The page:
Tweed Dales co-authored with Donald Smith, had its origin in the European "seeing stories" landscape narrative project under which teams from Lisbon, Aachen, Florence and Edinburgh undertook to collect and compare the folk tales and stories associated with rural and urban landscapes in their areas.
Project leader Donald Smith teamed up with Stuart McHardy to work on Calton Hill, the chosen urban landscape feature, and with Elspeth Turner on the Tweed, chosen rural feature.
Donald's associations were with the Upper Tweed, whereas Elspeth's were with the middle and lower reaches. As younger selves they had listened to family members and worked their way through family book collections. The opportunity to root out the stories and lore associated with the tributaries of the Tweed would give new insights into the mindsets of successive generations. Although down the ages songs and stories dropped and picked up details to adapt them to the times, generally they retained key elements and threw light on older belief systems. Many referenced beliefs that had some association with specific landscape features. Fairy stories were for example most associated with hills
Not surprisingly Walter Scott and James Hogg were two writers whose works reflected an appreciation of the close links between landscape features, folklore, legends and stories. Travelling the Border roads to understand these links proved a hugely enjoyable treasure hunt.
We wondered if the stories of townsfolk in areas with similar history and topography might be similar despite local rivalries. Each of the dales explored however had it turned out not only a unique landscape but also a distinctive mix of tales. 
Tweed Dales takes armchair readers, drivers and cyclists on six journeys starting and ending at the Tweedbank terminus of the Borders Railway - each prefaced with a brief description of what is distinctive about its geology, topography and history and the writings of those who lived and visited there.
The Eildon Hills sit on the junction between the hard grey rocks of the uplands and the soft red sandstone supporting the lowlands. A hill fort built by native Britons preceded arrival of the Romans who called the place Trimontium, then came Christianity with Melrose and Dryburgh Abbeys and control of the area for a time from Northumberland.  We meet two Scotts here - Walter Scott a wizard with words and collector of Border ballads and stories, and Michael Scot one of medieval Europe's brightest minds credited with translating Aristotle from Arabic to Latin who was believed in his native country to be a wizard and to be buried in Melrose Abbey with his book of spells.
The Ettrick and Yarrow valleys have but one town Selkirk but distinctive histories reflected in their contrasting stories. The Royal hunting ground of Ettrick Forest was a perfect hiding place for outlaws, rebels and secret gatherings, with Wallace rallying his troops here. Yarrow ballads though are dominated by melancholy tales of feuding families and doomed lovers. Both share a good number of fairy stories, with the ballad of Tamlane at Carterhaugh, entrance to Ettrickdale, and tales of witches and strange happenings abounding along the Yarrow.too. Walter Scott chose Newark Castle as the setting for The Lay of the Last Minstrel.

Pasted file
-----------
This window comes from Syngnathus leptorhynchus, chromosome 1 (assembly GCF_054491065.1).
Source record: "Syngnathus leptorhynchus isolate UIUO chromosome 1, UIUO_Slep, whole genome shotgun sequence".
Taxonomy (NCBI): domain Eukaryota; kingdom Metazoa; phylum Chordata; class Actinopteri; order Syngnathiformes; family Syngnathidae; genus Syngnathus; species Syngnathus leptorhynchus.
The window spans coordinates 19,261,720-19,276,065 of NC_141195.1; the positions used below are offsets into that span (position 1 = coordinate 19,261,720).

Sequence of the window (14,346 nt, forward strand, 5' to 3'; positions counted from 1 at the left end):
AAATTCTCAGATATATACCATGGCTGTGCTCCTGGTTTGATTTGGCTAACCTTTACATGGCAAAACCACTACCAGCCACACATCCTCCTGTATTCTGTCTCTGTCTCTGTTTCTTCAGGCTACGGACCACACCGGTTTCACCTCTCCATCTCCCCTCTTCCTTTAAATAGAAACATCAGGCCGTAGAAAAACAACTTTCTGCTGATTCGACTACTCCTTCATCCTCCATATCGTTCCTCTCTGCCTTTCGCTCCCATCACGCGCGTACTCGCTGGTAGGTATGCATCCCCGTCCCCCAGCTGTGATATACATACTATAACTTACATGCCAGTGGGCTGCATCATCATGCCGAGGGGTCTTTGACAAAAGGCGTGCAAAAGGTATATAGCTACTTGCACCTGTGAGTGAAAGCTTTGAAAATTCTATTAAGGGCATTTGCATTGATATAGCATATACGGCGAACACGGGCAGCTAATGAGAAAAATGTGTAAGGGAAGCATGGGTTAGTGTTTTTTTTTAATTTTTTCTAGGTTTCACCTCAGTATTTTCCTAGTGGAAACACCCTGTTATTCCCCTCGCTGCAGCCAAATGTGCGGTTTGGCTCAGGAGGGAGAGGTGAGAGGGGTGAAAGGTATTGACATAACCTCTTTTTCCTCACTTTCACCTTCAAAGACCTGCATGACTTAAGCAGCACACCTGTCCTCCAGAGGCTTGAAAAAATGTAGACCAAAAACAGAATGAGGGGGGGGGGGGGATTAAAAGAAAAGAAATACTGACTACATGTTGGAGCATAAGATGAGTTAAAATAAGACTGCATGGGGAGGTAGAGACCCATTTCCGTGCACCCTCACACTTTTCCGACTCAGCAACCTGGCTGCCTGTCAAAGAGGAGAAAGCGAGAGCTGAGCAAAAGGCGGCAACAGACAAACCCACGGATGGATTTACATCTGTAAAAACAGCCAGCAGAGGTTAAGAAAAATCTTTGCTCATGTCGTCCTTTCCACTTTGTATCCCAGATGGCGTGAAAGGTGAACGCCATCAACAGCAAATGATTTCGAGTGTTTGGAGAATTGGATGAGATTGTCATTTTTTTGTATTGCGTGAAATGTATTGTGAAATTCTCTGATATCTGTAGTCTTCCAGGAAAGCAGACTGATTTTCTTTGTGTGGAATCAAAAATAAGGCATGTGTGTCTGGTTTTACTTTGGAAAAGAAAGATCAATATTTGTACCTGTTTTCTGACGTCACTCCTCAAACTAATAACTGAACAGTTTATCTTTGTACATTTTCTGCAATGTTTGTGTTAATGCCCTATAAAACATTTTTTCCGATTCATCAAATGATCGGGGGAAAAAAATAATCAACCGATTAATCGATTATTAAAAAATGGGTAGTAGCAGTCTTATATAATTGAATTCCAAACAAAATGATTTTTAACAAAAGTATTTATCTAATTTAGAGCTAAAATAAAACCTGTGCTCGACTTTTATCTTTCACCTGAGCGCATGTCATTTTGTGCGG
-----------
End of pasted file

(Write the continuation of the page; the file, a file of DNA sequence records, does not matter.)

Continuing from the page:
Christianity's spread from the west put Tweeddale in St Mungo's patch. Scott wrote his poems at Ashiesteil, and Buchan took up residence at the mouth of the Manor valley, styled himself Lord Tweedsmuir and was inspired to verse. Robert and William Chambers from Peebles established an internationally renowned publishing business devoted to making knowledge accessible, and as well as being a geologist, historian and collector Robert anonymously preceded Darwin with his ‘Vestiges of the Natural History of Creation’. 
The hills above Galadale, Wedale and Lauderdale were once grazed by abbey-owned flocks that supplied European and Scottish textile-producers with wool. The nineteenth century mechanisation of textile production saw rapid growth of Galashiels which eclipsed Lauder and Earlston. Burns rewrote a ballad as the town's song, Braw Braw Lads of Gala Water. Thomas the Rhymer of Earlston became the first Scots poet to write in English. A ballad telling of his meeting with the Queen of the Fairies and his prophecies began to circulate in print in Europe a century after his death.

The lower lying more cultivable land to the east containing Kelso in the centre was an area with a particularly volatile history of border tussles that saw Roxburgh Castle and its once-important royal burgh disappear virtually overnight. Poets like George Henderson later lamented the effect of agricultural change on the landscape. Gypsy royalty are encountered at Yetholm, and minister WJ Sime gave every child in Smailholm a copy of his collected letters to The Scotsman sent anonymously recording weather and nature events a century or so ago. These include mention of ongoing practices like bowing to the new moon and placing a piece of southernwood in family Bibles.

Teviotdale features a fertile landscape with Jedburgh to the south and, lying in the long-ungovernable hills up river, Hawick, a later developer due to the modernisation of textile production. Stories here feature reivers, family feuds and witches. Deep-seated belief in the power of the fairies also persisted late in this area, e.g. the belief that the blue bonnet of a new baby's father must be kept beside the bed to prevent the baby being switched for a fairy changeling. 

And so back to the Eildons at the conclusion of the journeys. Donald and Elspeth hope to persuade Luath to produce a companion volume for the tributaries of the lower Tweed and perhaps a second edition of Tweed Dales.